In Brief

Would Brexiteers boycott a second referendum?

Former UKIP leader Nigel Farage says he would abstain if option were Theresa May’s deal vs. Remain

Nigel Farage has said he would boycott a second Brexit referendum if the only option was between Remain and Theresa May’s compromise deal.

Campaigners for a ‘People’s Vote’ have been given a major boost after Labour announced it would support another public vote if the party’s preferred Brexit plan is defeated this week.

However, The Independent reports that “splits emerged within hours of his announcement,” after anonymous sources briefed that the shadow foreign secretary Emily Thornberry “misspoke” when she said the referendum was likely to be between the prime minister’s deal and staying in the EU - a claim she denied.

Farage told Sky News “it would be an outrage” if Remain were on the ballot, while fellow Brexiteer MEP Daniel Hannan said he would have “no option” but to boycott a second referendum if the choices were only Theresa May’s deal or staying in the EU.

“You told us last time that it was final and binding, we have voted, that was our view and we are not going to dignify this kind of farce with our participation,” he told the Daily Express.

However, Farage, who has repeatedly said Leave would win by a bigger margin than 2016 in the event of another vote, did leave the door open to campaigning in a second referendum if no deal was one option put to the people, adding “if we are forced into this, it would have to be Remain or a clean Leave.”

The big question for Leave supporters is what would happen if they did orchestrate a successful boycott.

Charles Moore in the Daily Telegraph says if the campaign managed to halve the referendum turnout to “well below 40% of the total eligible” then “Parliament could not pretend it had a mandate to act on the result. The 2016 result would stand.”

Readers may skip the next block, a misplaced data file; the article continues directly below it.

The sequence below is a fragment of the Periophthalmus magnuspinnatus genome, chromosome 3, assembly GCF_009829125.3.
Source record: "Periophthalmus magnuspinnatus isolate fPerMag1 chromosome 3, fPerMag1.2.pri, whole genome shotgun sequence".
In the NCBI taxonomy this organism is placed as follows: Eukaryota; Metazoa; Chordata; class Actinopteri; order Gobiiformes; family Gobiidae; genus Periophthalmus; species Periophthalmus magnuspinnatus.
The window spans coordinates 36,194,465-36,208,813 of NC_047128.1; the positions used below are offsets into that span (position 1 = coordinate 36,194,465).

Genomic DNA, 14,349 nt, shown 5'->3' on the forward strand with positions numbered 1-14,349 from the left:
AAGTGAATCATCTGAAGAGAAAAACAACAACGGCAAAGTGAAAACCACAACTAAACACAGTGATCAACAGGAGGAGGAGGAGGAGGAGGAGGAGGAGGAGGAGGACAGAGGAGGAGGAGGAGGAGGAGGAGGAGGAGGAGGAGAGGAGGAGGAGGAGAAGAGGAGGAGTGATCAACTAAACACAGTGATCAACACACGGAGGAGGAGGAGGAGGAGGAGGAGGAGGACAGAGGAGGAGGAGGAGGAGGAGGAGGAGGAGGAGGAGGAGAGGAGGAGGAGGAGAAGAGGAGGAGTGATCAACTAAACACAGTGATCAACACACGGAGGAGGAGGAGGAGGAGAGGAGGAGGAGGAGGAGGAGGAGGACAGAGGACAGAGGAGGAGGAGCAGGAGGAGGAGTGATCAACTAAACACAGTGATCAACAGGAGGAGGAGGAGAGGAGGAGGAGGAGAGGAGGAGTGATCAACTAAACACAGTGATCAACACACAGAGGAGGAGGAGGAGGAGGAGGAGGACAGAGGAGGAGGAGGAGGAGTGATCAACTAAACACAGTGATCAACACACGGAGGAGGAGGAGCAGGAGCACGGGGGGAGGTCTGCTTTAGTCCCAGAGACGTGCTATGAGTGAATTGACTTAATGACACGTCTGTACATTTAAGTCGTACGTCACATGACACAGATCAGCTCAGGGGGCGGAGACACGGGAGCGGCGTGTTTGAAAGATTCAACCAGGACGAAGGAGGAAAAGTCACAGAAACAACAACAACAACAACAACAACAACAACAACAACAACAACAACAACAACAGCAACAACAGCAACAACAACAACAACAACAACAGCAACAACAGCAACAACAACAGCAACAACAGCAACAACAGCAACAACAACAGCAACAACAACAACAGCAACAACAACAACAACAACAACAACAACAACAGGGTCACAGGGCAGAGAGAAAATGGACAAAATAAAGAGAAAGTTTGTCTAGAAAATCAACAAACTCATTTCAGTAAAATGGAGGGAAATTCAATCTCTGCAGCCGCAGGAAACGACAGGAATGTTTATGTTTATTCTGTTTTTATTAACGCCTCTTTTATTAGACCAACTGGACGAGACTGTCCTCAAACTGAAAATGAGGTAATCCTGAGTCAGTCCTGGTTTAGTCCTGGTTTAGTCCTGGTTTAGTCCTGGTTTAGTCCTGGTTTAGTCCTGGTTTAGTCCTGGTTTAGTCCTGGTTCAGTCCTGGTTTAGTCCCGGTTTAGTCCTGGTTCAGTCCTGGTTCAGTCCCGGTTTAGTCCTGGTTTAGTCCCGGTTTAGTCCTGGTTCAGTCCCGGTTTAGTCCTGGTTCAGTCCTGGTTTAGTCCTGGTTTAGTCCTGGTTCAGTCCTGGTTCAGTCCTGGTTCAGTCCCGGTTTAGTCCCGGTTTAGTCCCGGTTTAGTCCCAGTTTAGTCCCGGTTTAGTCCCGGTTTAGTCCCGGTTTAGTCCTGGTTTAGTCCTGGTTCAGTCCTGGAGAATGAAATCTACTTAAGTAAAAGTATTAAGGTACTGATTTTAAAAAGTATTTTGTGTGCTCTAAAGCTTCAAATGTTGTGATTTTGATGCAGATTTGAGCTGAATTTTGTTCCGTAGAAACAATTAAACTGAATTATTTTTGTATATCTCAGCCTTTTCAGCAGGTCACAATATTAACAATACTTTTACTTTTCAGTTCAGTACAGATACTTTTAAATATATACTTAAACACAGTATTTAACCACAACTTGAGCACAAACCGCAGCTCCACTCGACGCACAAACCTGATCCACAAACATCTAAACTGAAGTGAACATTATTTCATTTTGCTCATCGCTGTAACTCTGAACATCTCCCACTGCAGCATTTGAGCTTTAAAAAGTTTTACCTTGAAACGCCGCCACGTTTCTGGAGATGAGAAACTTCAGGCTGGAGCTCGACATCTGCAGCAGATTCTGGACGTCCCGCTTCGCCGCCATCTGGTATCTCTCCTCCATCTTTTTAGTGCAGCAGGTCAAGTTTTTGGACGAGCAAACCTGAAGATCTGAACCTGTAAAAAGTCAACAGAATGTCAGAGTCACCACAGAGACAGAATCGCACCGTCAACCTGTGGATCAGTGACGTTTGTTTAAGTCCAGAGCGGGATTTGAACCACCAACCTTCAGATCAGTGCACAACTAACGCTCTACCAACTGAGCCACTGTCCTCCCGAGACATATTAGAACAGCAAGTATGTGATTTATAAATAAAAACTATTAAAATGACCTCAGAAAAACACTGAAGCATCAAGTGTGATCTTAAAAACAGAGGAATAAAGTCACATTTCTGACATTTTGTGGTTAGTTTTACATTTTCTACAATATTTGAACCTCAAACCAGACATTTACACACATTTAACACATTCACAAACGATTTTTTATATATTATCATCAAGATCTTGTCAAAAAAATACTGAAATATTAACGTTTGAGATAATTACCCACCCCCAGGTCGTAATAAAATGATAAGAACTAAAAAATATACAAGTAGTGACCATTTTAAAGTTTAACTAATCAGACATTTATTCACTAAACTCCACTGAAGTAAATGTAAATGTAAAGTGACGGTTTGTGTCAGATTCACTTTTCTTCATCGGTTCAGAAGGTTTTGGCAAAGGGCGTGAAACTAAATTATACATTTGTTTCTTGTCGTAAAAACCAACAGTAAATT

Others are less sure. Speaking to Daniel Hannan, talkRADIO host Julia Hartley-Brewer asked if there was “a deliberate attempt to organise a boycott” and the turnout dropped to 30 or 40% “that would send a different message but nevertheless still be legally binding, would it not?”

“The thing is, boycotting the second referendum would take a bad situation and make it even worse,” writes Graeme Shimmin on Quora.

“There would be no democratic resolution of the situation. The divisiveness would get even worse. It would be moving even further from rational debate and even further towards tribalism, hatred and anti-democratic methods like civil disobedience, ‘direct action’ and even rioting or terrorism,” he said.

Recommended

What is going on in women’s prisons?
A female prison officer in HM Prison Styal
Getting to grips with . . .

What is going on in women’s prisons?

Ryan Giggs trial: lockdown ‘utter hell’ for ex
Ryan Giggs outside Manchester’s Minshull Street Crown Court
In Depth

Ryan Giggs trial: lockdown ‘utter hell’ for ex

Eurovision venue odds: the cities most likely to host the song contest
Kalush Orchestra
In Depth

Eurovision venue odds: the cities most likely to host the song contest

How the UK’s droughts compare with the rest of the world
Low water levels at Baitings Reservoir in West Yorkshire
Global lens

How the UK’s droughts compare with the rest of the world

Popular articles

Is World War Three on the cards?
Ukrainian soldiers patrol on the frontline in Zolote, Ukraine
In Depth

Is World War Three on the cards?

Will China invade Taiwan?
Chinese troops on mobile rocket launchers during a parade in Beijing
Fact file

Will China invade Taiwan?

Ten Things You Need to Know Today: 13 August 2022
10 Downing Street
Daily Briefing

Ten Things You Need to Know Today: 13 August 2022

The Week Footer Banner